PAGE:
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Guide to type 2 diabetes

Unlike type 1 diabetes, type 2 diabetes occurs when the body can still produce insulin, but it either isn't enough or the level/quality of insulin produced in insufficient for the body (whereas type 1 diabetes causes the body to produce no insulin at all). Today, type 2 diabetes accounts for 85 to 95 percent of people with diabetes.

What is type 2 diabetes?

Type 2 diabetes occurs when the body can no longer produce enough insulin, or adequate insulin, for the body to utilise. Insulin is a naturally-secreted hormone which regulates the amount of glucose (blood sugar) in the blood stream; without the correct amount of insulin the body cannot function normally.

Causes of type 2 diabetes

There is no definitive cause for type 2 diabetes. However, there are several factors that can contribute to the onset of the disease. These are normally:

  • Obesity: If you are overweight or obese you have a greater risk of developing type 2 diabetes. Fat around the abdomen (active fat) releases chemicals that can interfere with the body's metabolism or cardiovascular system; the amount of sugar you take in can also cause your body's normal insulin production levels to become inadequate.
  • Age: You're more likely to develop type 2 diabetes as you get older (normally over 40) because people tend to put on more weight and exercise less. However, some children as young as 7 have now been diagnosed with type 2 diabetes.
  • Genetics: You are more likely to get type 2 diabetes if you have a relative, such as a brother or sister, who also has it.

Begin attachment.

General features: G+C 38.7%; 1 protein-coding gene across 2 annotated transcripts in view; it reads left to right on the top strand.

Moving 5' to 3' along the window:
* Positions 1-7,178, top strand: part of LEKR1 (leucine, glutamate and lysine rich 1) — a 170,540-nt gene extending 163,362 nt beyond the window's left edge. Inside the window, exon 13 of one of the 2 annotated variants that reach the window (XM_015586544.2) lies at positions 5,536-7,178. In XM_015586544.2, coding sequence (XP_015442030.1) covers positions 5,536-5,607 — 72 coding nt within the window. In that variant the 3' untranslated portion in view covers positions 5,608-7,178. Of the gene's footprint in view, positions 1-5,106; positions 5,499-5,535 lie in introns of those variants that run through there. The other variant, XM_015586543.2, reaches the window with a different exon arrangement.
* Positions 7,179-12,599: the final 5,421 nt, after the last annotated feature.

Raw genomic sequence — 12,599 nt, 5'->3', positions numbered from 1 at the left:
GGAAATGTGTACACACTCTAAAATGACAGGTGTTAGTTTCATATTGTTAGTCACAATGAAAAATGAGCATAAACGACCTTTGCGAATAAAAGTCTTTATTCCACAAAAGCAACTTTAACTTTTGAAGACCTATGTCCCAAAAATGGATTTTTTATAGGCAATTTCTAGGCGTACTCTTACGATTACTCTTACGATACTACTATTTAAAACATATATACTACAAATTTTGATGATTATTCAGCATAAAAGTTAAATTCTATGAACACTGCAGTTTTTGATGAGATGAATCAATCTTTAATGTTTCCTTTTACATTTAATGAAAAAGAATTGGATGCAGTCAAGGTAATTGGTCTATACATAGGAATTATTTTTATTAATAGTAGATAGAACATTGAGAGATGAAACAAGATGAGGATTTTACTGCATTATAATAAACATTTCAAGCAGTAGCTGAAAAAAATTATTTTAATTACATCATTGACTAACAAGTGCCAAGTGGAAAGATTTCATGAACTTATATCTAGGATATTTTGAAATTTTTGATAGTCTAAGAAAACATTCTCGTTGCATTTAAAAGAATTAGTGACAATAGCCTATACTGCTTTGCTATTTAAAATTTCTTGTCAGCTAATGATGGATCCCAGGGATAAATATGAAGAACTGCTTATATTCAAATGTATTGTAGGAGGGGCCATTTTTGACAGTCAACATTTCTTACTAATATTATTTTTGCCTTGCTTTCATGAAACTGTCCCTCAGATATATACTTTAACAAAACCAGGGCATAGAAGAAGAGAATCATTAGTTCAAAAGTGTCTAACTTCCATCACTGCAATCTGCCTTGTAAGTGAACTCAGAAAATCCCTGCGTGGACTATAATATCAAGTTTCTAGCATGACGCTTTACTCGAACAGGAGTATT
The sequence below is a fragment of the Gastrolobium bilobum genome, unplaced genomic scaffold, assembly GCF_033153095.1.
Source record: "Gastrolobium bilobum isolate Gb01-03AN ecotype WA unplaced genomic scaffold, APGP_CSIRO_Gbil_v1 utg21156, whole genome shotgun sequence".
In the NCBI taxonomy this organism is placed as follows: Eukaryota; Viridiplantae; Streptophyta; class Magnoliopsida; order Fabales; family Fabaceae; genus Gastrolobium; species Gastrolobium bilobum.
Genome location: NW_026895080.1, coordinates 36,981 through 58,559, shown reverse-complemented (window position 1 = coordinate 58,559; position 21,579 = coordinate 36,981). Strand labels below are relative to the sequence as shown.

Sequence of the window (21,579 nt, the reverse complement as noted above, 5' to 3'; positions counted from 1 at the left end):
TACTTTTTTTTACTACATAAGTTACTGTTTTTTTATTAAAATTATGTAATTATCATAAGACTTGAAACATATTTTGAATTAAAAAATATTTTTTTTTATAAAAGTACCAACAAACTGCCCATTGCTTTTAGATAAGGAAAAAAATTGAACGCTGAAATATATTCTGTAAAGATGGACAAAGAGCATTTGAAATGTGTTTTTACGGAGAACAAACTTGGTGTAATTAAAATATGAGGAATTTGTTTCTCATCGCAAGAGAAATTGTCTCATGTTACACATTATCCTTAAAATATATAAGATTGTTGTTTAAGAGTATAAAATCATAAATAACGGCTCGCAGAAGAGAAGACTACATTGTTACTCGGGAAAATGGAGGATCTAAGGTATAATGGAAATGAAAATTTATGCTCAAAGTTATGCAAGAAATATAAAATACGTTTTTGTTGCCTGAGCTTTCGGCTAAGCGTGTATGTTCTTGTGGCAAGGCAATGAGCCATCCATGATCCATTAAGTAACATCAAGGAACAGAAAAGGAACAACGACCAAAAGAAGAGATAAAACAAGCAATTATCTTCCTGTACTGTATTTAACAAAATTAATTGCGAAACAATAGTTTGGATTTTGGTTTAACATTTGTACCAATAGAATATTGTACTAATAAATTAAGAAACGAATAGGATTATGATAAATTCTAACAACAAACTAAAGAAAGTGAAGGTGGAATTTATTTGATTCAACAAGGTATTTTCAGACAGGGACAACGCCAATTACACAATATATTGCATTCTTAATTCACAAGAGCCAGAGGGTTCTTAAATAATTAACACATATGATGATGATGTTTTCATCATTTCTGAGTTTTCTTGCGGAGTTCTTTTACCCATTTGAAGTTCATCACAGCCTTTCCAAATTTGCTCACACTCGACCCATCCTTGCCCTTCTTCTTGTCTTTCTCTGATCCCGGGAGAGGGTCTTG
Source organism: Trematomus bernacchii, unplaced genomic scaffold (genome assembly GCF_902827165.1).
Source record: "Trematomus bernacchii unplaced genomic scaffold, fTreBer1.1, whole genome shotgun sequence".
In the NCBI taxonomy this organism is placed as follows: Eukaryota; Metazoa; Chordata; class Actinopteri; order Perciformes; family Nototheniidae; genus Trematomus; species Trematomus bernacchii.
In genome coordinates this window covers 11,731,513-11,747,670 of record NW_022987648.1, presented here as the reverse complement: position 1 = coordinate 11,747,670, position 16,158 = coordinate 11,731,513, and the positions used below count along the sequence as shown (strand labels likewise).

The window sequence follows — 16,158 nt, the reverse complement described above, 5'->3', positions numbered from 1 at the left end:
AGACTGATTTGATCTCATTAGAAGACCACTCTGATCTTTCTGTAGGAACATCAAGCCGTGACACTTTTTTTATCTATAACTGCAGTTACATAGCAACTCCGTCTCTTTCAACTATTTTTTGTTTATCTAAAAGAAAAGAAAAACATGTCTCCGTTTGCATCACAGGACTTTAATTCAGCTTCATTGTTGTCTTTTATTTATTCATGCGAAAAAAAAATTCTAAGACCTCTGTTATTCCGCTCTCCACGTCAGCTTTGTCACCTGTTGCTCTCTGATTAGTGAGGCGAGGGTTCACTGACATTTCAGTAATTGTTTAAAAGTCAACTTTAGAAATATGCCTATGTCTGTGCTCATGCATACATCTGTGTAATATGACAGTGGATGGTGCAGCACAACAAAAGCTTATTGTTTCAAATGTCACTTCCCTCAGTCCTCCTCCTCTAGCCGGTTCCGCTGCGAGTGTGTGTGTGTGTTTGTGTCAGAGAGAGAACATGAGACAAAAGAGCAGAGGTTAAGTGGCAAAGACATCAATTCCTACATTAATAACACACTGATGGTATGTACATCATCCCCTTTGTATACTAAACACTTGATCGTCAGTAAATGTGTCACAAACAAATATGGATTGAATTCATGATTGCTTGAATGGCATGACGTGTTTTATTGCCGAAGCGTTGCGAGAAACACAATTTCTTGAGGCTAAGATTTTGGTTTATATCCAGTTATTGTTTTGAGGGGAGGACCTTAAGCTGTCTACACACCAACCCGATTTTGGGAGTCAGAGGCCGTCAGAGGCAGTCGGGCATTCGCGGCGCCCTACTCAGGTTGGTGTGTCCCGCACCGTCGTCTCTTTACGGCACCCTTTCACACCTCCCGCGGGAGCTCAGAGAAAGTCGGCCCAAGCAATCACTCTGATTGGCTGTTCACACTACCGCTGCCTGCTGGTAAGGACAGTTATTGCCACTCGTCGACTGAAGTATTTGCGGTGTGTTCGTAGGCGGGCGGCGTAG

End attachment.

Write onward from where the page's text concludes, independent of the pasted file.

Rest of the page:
• Other factors: If you have impaired fasting glycaemia or impaired glucose tolerance you are more likely to develop type 2 diabetes. These conditions are often known as "pre-diabetes" conditions are you blood glucose levels will be higher than normal with these conditions.

Symptoms of type 2 diabetes

The main symptoms of type 2 diabetes include:

  • Feeling very thirsty;
  • Going to the toilet more often than usual (particularly during the night);
  • Extreme tiredness;
  • Cuts and sores taking longer to heal.

Other symptoms may included blurred vision from dry eyes, recurring thrush due to excess glucose in urine and weight loss or loss of muscle bulk.

How can I treat type 2 diabetes?

There is no known cure for type 2 diabetes. However, treatment will normally include a combination of dietary changes and, in some cases, insulin injections to control blood sugar in your body. Individual treatment plans will be drawn up by your doctor as each case can very significantly.

If you have a history of type 2 diabetes in your family or may be at risk of developing it, the NHS recommends the preventing the onset of type 2 diabetes by:

  • Exercising regularly (at least 120 minutes of activity a day);
  • Losing weight if your are overweight or obese;
  • Keeping your blood sugar and cholesterol levels under control;
  • Not smoking and only drinking alcohol in moderation.

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